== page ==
8. How to ease a puppy from it's litter-mates/dam to his or her new home? A puppy's first trip away from mama and litter-mates can be quite upsetting for the new puppy. I encourage people to bring a towel or something like that to rub on the mom and litter-mates when picking up their puppy. Sometimes, the smell is comforting to a lonely puppy for those first few nights. Be prepared for a noisy pup on the trip home. Some are fine, some just howl. A ticking clock or a soft playing radio will sometimes help at night also.
9a.What kind of diet and how much for a puppy? This is so individual, but I will say that I prefer grain free diets for dogs whenever possible. There are so many good choices now, from Taste of the Wild, to Innova, Blue Buffalo, etc. That said, I am not the biggest fan of a processed, dry kibble as the only form of nutrition for the puppy's entire canine life...any less than I am a fan of processed food on our grocery shelves as an ongoing source of food for a human being! Dogs are carnivores. But hey, do the research. Check out http://morigins.com/ and draw your own conclusions.
As to how much? Go by feel of ribs (should not see them, but should be able to feel them). Do not go by the pet food bag. Some puppies will eat less, some more than others. Most pups do not need more than 1/4 cup three times a day at 8 weeks old. Make adjustments from there. KEEP your puppy on the THIN SIDE when growing.
9b. Speaking of diet, my pyr puppy is SO finicky. He never seems to eat! I am worried about him not growing. What do I do?
Some dogs (just as people) are more finicky than others. Some are shaped that way by owners who unwittingly cave to their "finickiness" early on and give them steak/gravy to get them to eat..well, who would ever eat kibble again?? A pyr is not stupid, remember. Great Pyrenees, are notorious for manipulating their owners into giving them what they want. I do not cave to finicky whims and if what is presented to them is not eaten, the bowl is simply taken up and put away. No treat, no alternatives. I present the food the next meal time (later that day for youngsters) and the next day for my "once a day fed adults" and again, take it away is the nose is turned up again. I have had no dog go more than 3 days without at least eating a hand-ful of food. When the particular dog is done challenging me and sees he or she cannot manipulate, all is good! They eat form then-on, even if reluctantly. All my dogs are good eaters though some started down that :finicky road" I just did not let them stay on it. Keep in mind, a puppy that is refusing to eat, should always be checked out by a vet if you suspect the pup is sick. Refusal to eat is one of the first signs of "something wrong" in a pup that is not known to be that way.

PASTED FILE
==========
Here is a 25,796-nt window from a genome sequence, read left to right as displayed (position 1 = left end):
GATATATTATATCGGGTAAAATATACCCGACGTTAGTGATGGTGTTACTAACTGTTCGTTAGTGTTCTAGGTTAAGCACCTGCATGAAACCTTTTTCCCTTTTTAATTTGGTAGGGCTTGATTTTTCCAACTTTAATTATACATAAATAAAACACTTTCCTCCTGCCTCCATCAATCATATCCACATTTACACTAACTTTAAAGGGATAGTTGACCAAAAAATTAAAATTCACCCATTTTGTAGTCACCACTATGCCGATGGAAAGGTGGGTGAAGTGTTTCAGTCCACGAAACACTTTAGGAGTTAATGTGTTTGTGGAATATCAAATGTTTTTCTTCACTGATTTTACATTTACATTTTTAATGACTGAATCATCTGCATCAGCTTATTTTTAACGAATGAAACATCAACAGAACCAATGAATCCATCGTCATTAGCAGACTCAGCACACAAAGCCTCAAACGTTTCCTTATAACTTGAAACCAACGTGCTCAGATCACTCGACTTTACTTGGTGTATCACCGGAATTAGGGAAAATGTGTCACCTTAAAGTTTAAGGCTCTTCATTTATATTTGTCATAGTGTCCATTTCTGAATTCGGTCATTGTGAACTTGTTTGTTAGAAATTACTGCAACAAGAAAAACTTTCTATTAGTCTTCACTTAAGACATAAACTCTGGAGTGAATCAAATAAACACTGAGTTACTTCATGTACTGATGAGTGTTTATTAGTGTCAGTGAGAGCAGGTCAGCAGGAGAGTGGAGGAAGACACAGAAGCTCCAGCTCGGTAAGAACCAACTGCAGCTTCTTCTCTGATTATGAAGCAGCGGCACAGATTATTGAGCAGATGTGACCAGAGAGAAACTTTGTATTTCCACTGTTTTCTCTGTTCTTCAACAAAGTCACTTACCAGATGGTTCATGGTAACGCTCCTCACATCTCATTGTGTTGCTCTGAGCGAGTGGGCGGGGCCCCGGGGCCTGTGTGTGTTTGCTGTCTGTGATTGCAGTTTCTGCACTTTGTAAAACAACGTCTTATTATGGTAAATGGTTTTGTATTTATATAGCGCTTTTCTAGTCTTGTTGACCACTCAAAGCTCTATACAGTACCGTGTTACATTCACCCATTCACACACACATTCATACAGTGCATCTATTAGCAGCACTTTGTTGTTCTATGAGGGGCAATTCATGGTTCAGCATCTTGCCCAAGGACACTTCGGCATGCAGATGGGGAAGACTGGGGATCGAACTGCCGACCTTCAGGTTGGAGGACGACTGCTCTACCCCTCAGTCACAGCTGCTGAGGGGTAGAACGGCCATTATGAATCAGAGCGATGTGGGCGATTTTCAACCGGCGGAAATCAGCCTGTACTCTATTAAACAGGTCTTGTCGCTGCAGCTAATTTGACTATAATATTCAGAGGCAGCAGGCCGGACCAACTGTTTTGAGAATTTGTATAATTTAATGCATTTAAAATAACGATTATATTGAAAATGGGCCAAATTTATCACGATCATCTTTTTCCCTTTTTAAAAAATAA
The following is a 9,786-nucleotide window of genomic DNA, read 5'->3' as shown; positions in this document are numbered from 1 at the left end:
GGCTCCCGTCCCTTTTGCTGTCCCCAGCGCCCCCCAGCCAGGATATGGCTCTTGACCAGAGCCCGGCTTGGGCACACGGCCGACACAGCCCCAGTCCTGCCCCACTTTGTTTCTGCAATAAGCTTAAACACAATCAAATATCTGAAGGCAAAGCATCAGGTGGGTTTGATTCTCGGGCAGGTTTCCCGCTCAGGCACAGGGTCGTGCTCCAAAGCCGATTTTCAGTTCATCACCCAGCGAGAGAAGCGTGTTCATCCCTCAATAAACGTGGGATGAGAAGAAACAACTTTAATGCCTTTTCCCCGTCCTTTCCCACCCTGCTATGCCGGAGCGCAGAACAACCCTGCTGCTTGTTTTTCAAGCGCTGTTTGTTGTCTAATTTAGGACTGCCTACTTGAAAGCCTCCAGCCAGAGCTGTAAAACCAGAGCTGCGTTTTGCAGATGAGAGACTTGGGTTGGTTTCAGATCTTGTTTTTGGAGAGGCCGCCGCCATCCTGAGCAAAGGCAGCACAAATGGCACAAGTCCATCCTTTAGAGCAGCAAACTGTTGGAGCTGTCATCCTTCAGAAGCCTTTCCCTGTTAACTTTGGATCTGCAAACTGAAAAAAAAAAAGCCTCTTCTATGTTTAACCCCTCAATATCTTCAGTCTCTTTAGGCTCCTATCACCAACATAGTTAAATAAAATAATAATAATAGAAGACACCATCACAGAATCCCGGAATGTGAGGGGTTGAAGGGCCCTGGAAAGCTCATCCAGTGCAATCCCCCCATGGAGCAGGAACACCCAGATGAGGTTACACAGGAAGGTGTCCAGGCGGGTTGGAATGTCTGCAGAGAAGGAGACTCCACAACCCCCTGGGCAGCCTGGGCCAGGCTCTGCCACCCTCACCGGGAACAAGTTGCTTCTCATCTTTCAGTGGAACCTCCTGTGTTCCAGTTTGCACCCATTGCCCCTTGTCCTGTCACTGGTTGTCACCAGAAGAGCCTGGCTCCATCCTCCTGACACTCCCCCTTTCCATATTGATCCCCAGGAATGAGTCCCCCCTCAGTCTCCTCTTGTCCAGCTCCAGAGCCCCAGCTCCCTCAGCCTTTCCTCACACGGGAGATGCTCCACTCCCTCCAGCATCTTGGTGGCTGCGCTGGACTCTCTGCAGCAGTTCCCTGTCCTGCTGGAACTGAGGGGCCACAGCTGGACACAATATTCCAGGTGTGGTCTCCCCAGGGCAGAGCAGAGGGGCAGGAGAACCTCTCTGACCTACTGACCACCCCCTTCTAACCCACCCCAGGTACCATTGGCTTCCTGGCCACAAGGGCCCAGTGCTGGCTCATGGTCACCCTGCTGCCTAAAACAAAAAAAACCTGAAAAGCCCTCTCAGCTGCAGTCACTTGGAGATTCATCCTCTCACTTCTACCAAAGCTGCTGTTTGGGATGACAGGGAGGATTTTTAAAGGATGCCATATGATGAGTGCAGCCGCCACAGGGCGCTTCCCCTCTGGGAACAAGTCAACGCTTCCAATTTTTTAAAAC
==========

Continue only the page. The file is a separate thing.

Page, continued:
Now, there are a FEW rare dogs that are just slow eaters and really just do not care for particular brands of food or types of food. Switch brands until you find something palatable. Our Hava HATES several popular brands but does tolerate a few. She also HATES raw liver or other organ meat. She will eat it cooked howver. Just her! She has come a long way (she was one of our finicky ones and i have no doubt, had I allowed her to "win at her game", she would be eating only filet Mignon with gravy to this day! )
10. What are the challenges of owning a Pyrenees?
GREAT PYRENEES ARE NOT THE CHOICE BREED FOR SOME! I CANNOT STRESS THIS ENOUGH! This breed is a DOMINANT breed. Owning one is NOT for the faint of heart, or the softie type person!!!
With that in mind, here is what you are potentially getting into should you buy a Great Pyrenees:
- STRONG pack instinct and very DOMINANT as mentioned above. As a rule, most will not co-exist peacefully with aggressive or other dominant animals (usually other dogs) who will not submit to it. Please be aware if you have a dominant type breed of dog already and are considering bringing a Pyr in to your home/farm, you are potentially inviting trouble. Dominant breeds include, but are not limited to: Chows, Dobermans, Rottweilers, Pit bulls, some terriers (Airedales, etc), other breeds of Livestock Guarders (Anatolians, Kuvaz, Maremma, etc).
-Due to this same dominant trait, avoid same sex pairings of Pyrs. DO NOT make the mistake of thinking if they are father/son or 2 brothers, they will be fine. People have lost Pyrs in a horrible fashion due to this mistake. Again, others have said, "never had a problem". I applaud them and say "yay!!" :)
-BARKING!! Great Pyrenees are barkers!! Some worse than others. If close neighbors are an issue, be aware of the negative impact this *may* have on your relationship with them.
-SHEDDING!!! Twice a year, they BLOW THEIR COAT!! If you are an OC (obsessive-compulsive) neat person, pass this breed up if you want an indoor dog. Not only is it lots of hair, it is lots of WHITE hair. And oh trust me, you WILL end up having it everywhere, despite your best intentions of grooming the dog daily, vacuuming like crazy, etc.
-DIGGING! These dogs like to DIG. Pyrs have a strong trait of burying things..their food, a toy, etc. They like to bury their food and go back for it later. Also, a bored pyr will dig even more-so. It seems digging is its worst as youngsters...between 6 and 18 months of age. But some dogs are diggers when mature...this is because another reason some dig, is to cool off. They will dig a shallow hole and then plop themselves in it. Cools 'em off and helps keeps flies off their underbelly and paws.
-Food aggression towards other dogs (and potentially to YOU, if you do not assert your alpha status over this puppy at a young age). Make sure all members of your human family assert this same dominance over the puppy, even if young children. There is not much you can do about inter-animal food aggression, except do your best to prevent it by feeding dogs separately, etc.